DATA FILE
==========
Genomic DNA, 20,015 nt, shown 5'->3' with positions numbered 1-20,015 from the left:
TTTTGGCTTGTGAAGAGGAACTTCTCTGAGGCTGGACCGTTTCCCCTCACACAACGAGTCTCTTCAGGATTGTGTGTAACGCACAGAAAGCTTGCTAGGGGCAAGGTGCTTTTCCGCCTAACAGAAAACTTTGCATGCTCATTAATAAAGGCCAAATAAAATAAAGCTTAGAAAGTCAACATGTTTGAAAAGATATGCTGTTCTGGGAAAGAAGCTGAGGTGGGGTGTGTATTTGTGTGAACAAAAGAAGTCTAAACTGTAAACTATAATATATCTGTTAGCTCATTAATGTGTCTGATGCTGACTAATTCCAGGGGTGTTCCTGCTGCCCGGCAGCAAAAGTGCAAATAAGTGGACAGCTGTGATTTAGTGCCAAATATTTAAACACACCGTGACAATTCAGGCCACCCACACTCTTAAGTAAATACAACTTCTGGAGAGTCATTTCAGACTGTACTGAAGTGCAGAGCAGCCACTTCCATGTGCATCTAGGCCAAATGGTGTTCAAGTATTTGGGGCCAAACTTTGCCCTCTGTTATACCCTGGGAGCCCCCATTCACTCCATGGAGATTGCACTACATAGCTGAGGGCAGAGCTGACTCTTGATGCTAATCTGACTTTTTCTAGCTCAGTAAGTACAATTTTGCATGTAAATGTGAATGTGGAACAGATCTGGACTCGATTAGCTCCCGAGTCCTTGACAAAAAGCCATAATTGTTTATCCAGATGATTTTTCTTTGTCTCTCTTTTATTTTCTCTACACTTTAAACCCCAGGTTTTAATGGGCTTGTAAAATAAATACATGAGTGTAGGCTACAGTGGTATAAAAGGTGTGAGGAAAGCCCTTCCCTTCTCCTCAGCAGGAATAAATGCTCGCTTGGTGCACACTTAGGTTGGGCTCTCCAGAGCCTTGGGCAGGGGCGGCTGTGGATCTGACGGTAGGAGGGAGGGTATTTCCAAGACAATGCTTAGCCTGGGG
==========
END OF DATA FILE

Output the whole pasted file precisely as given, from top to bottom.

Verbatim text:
Genomic DNA, 20,015 nt, shown 5'->3' with positions numbered 1-20,015 from the left:
TTTTGGCTTGTGAAGAGGAACTTCTCTGAGGCTGGACCGTTTCCCCTCACACAACGAGTCTCTTCAGGATTGTGTGTAACGCACAGAAAGCTTGCTAGGGGCAAGGTGCTTTTCCGCCTAACAGAAAACTTTGCATGCTCATTAATAAAGGCCAAATAAAATAAAGCTTAGAAAGTCAACATGTTTGAAAAGATATGCTGTTCTGGGAAAGAAGCTGAGGTGGGGTGTGTATTTGTGTGAACAAAAGAAGTCTAAACTGTAAACTATAATATATCTGTTAGCTCATTAATGTGTCTGATGCTGACTAATTCCAGGGGTGTTCCTGCTGCCCGGCAGCAAAAGTGCAAATAAGTGGACAGCTGTGATTTAGTGCCAAATATTTAAACACACCGTGACAATTCAGGCCACCCACACTCTTAAGTAAATACAACTTCTGGAGAGTCATTTCAGACTGTACTGAAGTGCAGAGCAGCCACTTCCATGTGCATCTAGGCCAAATGGTGTTCAAGTATTTGGGGCCAAACTTTGCCCTCTGTTATACCCTGGGAGCCCCCATTCACTCCATGGAGATTGCACTACATAGCTGAGGGCAGAGCTGACTCTTGATGCTAATCTGACTTTTTCTAGCTCAGTAAGTACAATTTTGCATGTAAATGTGAATGTGGAACAGATCTGGACTCGATTAGCTCCCGAGTCCTTGACAAAAAGCCATAATTGTTTATCCAGATGATTTTTCTTTGTCTCTCTTTTATTTTCTCTACACTTTAAACCCCAGGTTTTAATGGGCTTGTAAAATAAATACATGAGTGTAGGCTACAGTGGTATAAAAGGTGTGAGGAAAGCCCTTCCCTTCTCCTCAGCAGGAATAAATGCTCGCTTGGTGCACACTTAGGTTGGGCTCTCCAGAGCCTTGGGCAGGGGCGGCTGTGGATCTGACGGTAGGAGGGAGGGTATTTCCAAGACAATGCTTAGCCTGGGG